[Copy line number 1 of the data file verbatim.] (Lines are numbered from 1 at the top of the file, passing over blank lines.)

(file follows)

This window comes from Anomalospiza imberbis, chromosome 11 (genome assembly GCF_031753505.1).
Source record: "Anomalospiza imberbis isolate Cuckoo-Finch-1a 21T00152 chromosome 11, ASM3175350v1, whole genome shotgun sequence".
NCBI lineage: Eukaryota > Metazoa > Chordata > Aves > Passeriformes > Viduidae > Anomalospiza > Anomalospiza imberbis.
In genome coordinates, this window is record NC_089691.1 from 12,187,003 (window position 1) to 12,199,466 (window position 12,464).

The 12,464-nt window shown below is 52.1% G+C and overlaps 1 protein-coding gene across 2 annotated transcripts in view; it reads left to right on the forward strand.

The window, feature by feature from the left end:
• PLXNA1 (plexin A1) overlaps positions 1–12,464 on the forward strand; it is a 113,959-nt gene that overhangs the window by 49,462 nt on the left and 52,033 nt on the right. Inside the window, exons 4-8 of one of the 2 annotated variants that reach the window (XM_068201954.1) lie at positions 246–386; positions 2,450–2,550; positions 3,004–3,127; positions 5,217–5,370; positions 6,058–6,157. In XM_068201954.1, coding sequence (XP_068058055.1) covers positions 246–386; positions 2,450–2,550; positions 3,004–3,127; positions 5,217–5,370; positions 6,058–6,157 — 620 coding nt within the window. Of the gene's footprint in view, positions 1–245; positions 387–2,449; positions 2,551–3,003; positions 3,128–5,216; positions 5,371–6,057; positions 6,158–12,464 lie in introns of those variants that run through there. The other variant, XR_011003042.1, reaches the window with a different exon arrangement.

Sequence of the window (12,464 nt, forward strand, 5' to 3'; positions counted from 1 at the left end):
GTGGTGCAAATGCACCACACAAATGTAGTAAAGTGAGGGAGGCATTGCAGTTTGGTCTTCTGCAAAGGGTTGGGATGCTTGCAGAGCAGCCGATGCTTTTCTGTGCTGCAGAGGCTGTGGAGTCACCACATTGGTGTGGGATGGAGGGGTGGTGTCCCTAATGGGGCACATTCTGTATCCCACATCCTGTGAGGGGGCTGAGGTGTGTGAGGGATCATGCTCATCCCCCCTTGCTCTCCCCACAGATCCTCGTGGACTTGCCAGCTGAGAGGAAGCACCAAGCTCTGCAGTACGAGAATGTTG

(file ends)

This window comes from Anomalospiza imberbis, chromosome 11 (genome assembly GCF_031753505.1).